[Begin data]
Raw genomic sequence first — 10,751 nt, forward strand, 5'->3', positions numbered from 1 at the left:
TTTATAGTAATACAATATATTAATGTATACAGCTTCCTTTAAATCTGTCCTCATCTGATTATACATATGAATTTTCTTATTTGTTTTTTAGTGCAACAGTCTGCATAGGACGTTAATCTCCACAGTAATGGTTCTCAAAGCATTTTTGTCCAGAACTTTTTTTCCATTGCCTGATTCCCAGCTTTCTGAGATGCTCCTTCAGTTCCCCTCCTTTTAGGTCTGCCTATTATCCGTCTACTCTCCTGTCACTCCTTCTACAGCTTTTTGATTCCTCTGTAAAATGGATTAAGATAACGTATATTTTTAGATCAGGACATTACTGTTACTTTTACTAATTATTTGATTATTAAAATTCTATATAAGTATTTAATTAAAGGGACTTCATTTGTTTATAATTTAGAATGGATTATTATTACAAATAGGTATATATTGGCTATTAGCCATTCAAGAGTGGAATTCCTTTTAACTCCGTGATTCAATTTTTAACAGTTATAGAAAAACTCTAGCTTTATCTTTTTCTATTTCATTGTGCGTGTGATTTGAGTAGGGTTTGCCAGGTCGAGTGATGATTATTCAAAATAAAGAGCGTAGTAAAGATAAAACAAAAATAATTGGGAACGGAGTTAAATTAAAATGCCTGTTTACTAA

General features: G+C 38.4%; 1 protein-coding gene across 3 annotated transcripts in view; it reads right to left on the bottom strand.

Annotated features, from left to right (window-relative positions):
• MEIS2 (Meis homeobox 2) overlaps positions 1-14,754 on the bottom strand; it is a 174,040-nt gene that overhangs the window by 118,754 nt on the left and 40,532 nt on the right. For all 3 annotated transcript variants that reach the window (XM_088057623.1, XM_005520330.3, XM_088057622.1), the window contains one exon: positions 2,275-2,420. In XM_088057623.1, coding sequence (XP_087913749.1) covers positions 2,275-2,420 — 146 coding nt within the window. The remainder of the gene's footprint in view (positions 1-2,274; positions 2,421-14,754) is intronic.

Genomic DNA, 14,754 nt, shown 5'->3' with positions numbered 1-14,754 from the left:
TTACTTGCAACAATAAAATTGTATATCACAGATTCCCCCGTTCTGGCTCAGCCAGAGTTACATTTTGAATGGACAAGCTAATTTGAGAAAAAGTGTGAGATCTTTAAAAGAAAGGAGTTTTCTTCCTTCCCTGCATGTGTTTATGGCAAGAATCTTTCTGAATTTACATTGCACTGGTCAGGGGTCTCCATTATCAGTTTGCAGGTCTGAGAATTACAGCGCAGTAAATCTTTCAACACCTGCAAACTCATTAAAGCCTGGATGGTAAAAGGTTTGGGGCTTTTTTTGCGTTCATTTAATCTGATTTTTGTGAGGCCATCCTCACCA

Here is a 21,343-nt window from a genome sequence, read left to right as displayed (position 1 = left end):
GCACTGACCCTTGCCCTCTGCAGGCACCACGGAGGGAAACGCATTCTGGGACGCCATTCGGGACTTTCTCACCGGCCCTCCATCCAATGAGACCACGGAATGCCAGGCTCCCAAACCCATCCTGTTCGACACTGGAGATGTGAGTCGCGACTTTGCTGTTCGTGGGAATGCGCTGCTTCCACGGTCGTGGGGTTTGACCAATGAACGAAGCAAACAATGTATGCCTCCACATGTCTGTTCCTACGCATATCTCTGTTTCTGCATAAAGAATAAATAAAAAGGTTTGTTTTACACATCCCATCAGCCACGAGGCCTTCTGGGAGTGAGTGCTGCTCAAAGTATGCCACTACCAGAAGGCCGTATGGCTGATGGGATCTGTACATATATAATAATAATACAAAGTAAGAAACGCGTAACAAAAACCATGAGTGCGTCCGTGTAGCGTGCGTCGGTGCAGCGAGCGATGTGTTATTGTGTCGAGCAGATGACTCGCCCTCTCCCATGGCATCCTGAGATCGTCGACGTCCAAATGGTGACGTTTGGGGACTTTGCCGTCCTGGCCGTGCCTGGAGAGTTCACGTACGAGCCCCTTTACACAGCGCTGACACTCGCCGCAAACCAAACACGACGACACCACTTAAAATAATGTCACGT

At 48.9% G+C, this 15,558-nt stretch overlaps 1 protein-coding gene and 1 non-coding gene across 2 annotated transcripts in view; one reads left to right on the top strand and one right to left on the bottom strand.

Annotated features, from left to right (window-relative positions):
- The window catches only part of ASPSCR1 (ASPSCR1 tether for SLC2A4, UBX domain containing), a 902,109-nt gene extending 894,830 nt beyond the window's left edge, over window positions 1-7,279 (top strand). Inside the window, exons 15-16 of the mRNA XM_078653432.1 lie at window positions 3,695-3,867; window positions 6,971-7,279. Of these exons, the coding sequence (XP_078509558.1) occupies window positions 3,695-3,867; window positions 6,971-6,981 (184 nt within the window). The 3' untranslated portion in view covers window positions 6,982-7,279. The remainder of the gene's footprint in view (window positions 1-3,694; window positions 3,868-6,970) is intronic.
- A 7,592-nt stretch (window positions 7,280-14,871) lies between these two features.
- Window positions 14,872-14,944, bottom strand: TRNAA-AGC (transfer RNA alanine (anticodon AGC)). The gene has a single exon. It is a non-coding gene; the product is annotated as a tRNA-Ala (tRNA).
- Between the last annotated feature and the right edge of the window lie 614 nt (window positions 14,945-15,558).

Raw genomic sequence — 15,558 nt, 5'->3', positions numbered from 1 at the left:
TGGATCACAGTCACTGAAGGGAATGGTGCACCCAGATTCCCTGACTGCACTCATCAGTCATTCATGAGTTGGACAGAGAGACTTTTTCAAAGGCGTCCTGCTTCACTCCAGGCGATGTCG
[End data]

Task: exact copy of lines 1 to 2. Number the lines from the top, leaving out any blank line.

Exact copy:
Raw genomic sequence first — 10,751 nt, forward strand, 5'->3', positions numbered from 1 at the left:
TTTATAGTAATACAATATATTAATGTATACAGCTTCCTTTAAATCTGTCCTCATCTGATTATACATATGAATTTTCTTATTTGTTTTTTAGTGCAACAGTCTGCATAGGACGTTAATCTCCACAGTAATGGTTCTCAAAGCATTTTTGTCCAGAACTTTTTTTCCATTGCCTGATTCCCAGCTTTCTGAGATGCTCCTTCAGTTCCCCTCCTTTTAGGTCTGCCTATTATCCGTCTACTCTCCTGTCACTCCTTCTACAGCTTTTTGATTCCTCTGTAAAATGGATTAAGATAACGTATATTTTTAGATCAGGACATTACTGTTACTTTTACTAATTATTTGATTATTAAAATTCTATATAAGTATTTAATTAAAGGGACTTCATTTGTTTATAATTTAGAATGGATTATTATTACAAATAGGTATATATTGGCTATTAGCCATTCAAGAGTGGAATTCCTTTTAACTCCGTGATTCAATTTTTAACAGTTATAGAAAAACTCTAGCTTTATCTTTTTCTATTTCATTGTGCGTGTGATTTGAGTAGGGTTTGCCAGGTCGAGTGATGATTATTCAAAATAAAGAGCGTAGTAAAGATAAAACAAAAATAATTGGGAACGGAGTTAAATTAAAATGCCTGTTTACTAA